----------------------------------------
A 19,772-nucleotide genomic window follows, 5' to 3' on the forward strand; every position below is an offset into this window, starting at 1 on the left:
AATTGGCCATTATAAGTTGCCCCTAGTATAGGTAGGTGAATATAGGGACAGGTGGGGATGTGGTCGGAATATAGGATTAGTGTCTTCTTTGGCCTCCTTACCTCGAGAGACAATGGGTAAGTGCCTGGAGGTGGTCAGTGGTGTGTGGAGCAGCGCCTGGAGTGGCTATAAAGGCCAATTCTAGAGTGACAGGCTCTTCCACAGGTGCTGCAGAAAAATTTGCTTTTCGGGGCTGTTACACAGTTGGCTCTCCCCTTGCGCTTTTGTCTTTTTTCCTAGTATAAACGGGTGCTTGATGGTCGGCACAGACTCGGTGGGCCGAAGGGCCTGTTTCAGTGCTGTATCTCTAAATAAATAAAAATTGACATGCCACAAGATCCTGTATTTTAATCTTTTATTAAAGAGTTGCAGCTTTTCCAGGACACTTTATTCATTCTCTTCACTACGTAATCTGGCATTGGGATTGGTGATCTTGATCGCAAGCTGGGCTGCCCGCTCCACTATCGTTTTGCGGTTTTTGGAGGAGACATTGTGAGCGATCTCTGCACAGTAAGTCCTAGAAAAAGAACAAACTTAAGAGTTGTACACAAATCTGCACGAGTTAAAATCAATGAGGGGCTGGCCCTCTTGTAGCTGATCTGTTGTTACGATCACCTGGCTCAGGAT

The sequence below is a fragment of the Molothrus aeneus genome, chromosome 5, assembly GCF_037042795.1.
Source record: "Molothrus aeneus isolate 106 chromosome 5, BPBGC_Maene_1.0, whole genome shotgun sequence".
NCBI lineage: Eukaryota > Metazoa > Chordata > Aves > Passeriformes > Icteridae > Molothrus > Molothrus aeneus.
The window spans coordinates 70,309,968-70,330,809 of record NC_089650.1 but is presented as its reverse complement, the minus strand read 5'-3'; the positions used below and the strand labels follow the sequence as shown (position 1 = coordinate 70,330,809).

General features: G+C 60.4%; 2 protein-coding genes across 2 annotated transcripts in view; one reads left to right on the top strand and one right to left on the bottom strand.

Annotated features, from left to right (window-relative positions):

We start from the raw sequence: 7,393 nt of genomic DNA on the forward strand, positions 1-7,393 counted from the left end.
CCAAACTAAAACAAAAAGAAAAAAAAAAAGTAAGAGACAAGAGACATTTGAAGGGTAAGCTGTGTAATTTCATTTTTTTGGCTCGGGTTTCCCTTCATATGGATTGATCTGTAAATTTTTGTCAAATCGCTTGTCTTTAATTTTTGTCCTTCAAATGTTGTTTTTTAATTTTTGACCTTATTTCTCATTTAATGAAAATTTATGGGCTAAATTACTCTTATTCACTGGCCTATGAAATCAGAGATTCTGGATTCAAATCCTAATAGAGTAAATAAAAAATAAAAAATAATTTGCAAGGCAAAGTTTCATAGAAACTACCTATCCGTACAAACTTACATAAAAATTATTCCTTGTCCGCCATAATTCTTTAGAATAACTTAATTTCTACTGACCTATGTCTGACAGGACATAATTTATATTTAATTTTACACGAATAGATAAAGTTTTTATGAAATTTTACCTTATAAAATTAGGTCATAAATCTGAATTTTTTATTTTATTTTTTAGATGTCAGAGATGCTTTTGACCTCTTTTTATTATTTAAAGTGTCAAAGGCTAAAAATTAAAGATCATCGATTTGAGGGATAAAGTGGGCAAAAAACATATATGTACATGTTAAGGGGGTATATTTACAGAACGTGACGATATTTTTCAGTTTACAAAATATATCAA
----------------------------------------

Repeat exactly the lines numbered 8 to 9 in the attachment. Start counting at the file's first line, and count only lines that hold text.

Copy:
Annotated features, from left to right (window-relative positions):

We start from the raw sequence: 7,393 nt of genomic DNA on the forward strand, positions 1-7,393 counted from the left end.